Bringing a great idea to life as an Unimagined Way

The project was reported in the media around the world and with similar projects being undertaken by people that its intentions resonated with, it is spreading far and wide.

I think the fact that it has spread this far in one or two years since its inception means that there is something about the project has that people were thinking about or looking for. These day’s people are easily outraged. We were certain that the tolerance exhibited by a space that markets itself as a “restaurant of mistaken orders” would touch people’s hearts in this prickly environment where even minor missteps are not tolerated.

The idea itself had the power to be an Unimagined Way. My mission was to actually convey an Unimagined Way to the world as just that. To do so, I needed next-level art direction so as not to make people think it was just a project intended to solve the problem of dementia.

Specifically, that meant bringing the world a fine dining establishment run by professionals. Whether the waitstaff made mistakes or not, the restaurant needed to make people want to go there for the delicious food and attractive space. In fact, the menu was developed by professionals and professional restaurant producers are involved in overseeing service. I imbued the space and items that bring these together with charm and sophisticated communication.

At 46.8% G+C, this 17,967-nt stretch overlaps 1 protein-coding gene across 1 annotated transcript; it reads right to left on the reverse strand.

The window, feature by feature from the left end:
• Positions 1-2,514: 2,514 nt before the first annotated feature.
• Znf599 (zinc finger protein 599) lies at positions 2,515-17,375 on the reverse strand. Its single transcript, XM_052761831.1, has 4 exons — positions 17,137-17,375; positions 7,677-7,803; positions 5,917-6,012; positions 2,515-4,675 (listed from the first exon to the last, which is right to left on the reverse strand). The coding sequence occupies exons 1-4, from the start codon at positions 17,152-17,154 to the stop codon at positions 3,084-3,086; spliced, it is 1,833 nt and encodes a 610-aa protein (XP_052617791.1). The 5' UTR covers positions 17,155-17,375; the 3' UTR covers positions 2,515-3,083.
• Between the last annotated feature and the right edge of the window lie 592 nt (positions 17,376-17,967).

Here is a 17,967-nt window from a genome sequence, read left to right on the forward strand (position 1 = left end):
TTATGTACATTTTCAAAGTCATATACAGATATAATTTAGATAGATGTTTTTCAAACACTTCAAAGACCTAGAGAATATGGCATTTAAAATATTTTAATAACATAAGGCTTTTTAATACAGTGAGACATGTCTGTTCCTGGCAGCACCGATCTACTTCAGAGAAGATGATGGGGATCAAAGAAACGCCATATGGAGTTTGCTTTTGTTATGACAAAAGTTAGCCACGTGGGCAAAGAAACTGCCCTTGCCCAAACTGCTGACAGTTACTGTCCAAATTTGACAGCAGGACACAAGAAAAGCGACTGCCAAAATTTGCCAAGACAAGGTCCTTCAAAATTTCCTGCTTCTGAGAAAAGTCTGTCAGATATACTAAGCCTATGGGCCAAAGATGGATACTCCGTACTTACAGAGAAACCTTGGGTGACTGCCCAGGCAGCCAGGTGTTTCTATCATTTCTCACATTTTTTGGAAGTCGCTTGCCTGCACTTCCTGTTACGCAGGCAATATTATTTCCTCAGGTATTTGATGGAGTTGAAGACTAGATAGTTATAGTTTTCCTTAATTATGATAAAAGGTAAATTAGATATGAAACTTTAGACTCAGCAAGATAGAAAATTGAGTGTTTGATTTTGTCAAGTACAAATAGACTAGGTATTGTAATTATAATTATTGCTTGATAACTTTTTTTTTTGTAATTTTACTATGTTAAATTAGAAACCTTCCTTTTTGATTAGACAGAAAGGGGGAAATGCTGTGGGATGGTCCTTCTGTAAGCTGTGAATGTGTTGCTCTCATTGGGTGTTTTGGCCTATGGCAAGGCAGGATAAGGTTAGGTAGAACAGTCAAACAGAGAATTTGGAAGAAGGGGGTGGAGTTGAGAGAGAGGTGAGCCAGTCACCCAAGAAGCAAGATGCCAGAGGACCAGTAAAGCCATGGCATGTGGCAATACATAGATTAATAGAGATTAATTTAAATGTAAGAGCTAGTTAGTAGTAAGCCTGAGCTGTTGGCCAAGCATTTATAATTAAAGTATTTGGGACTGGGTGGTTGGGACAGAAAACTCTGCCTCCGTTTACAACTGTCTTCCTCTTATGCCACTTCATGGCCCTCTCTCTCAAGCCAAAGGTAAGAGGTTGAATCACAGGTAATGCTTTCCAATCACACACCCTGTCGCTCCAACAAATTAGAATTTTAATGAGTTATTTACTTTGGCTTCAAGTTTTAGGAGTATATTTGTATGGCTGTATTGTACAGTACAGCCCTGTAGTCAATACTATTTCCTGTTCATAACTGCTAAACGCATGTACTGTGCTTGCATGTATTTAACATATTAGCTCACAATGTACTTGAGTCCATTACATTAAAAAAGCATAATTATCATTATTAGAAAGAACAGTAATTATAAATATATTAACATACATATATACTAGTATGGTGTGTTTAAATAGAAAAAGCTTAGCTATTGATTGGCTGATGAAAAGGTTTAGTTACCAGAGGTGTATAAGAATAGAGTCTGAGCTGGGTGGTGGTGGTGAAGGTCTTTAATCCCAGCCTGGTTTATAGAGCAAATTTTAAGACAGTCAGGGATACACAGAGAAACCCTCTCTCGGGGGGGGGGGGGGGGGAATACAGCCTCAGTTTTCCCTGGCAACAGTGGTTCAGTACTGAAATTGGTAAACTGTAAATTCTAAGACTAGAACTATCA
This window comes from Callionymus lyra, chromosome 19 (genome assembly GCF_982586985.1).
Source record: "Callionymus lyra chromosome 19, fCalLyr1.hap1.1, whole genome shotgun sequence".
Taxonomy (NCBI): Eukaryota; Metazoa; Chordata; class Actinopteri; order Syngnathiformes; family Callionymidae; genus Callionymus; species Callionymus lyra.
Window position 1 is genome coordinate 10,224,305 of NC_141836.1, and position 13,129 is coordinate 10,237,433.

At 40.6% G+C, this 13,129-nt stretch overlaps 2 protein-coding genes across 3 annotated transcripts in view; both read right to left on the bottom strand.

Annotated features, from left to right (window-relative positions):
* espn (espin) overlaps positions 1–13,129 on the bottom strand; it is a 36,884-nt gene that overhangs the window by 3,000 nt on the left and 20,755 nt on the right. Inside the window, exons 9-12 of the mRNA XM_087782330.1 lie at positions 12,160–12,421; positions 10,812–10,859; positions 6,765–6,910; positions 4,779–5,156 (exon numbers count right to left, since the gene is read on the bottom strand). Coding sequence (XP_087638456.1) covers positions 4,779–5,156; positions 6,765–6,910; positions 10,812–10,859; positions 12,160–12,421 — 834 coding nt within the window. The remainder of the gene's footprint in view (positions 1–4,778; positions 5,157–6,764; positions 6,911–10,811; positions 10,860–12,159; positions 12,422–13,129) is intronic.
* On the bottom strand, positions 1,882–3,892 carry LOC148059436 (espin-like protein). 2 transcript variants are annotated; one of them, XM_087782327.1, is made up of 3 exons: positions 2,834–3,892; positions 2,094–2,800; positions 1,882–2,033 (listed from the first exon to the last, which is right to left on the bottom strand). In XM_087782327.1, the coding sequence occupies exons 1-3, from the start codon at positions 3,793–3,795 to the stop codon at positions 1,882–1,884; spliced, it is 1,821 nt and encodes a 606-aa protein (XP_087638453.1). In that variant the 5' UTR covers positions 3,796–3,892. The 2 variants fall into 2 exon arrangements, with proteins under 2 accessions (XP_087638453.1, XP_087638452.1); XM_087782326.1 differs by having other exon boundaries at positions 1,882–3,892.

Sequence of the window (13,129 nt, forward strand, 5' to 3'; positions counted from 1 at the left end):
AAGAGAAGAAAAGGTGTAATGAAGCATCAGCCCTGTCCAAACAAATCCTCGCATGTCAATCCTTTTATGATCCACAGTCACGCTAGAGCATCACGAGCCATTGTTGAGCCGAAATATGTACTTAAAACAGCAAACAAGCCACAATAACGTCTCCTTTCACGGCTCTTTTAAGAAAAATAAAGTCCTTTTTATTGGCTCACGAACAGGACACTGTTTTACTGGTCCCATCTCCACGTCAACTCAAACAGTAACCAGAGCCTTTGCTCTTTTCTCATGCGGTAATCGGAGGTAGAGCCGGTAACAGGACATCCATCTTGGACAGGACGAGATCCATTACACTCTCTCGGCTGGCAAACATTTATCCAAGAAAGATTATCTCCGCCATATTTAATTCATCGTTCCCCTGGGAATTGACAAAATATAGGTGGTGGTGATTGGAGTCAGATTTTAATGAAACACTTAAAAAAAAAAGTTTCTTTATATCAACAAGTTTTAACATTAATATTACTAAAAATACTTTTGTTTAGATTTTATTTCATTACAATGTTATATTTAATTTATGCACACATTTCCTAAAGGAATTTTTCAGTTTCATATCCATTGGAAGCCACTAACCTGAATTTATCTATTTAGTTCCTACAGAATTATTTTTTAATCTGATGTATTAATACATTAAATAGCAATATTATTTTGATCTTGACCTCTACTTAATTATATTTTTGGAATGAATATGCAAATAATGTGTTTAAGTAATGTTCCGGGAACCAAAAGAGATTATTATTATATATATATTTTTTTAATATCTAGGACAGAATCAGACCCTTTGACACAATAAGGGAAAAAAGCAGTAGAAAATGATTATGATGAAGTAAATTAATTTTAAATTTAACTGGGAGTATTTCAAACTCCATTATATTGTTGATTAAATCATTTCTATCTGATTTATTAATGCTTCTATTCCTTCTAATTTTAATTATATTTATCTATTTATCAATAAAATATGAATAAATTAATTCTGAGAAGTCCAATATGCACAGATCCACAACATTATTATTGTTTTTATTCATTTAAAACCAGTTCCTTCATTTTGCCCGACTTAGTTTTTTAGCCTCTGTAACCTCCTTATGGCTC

If I had not, the restaurant would certainly not have spread like it has. It would have just ended up an “event of good people, by good people for good people” for those involved in it. But as someone from an ad agency—the communication professionals—I certainly didn’t want to contain this big idea to something small.

Did you struggle with anything in bringing the idea to life?

I was extremely concerned about what the people with dementia who would be working at the restaurant would think. No matter how revolutionary the idea, it would be meaningless if it made those involved unhappy. I asked lots of people what they thought about it. One lady with dementia told me: “We really hate making mistakes ourselves, but if there was a place where our mistakes were overlooked with a chuckle, I’d like to give working a go again.” That gave me the resolve to realize just such a place.

I have a memory I’ll never forget. After the event, we gave the wait staff their pay and some yōkan (sweet bean jelly). I heard from the people at the care facility of one our male staff that he treasured the bag they came in right up till he died. It turns out that he had previously worked in a restaurant. It really brought home to me that memories of having fun last, even for those with dementia.

Ad agencies’ main business was the starting point

The project has won numerous awards, and was rated highly in the design domain, too, including winning Silver in the Design category at Cannes Lions 2019. As an art director, was there an Unimagined Way for you?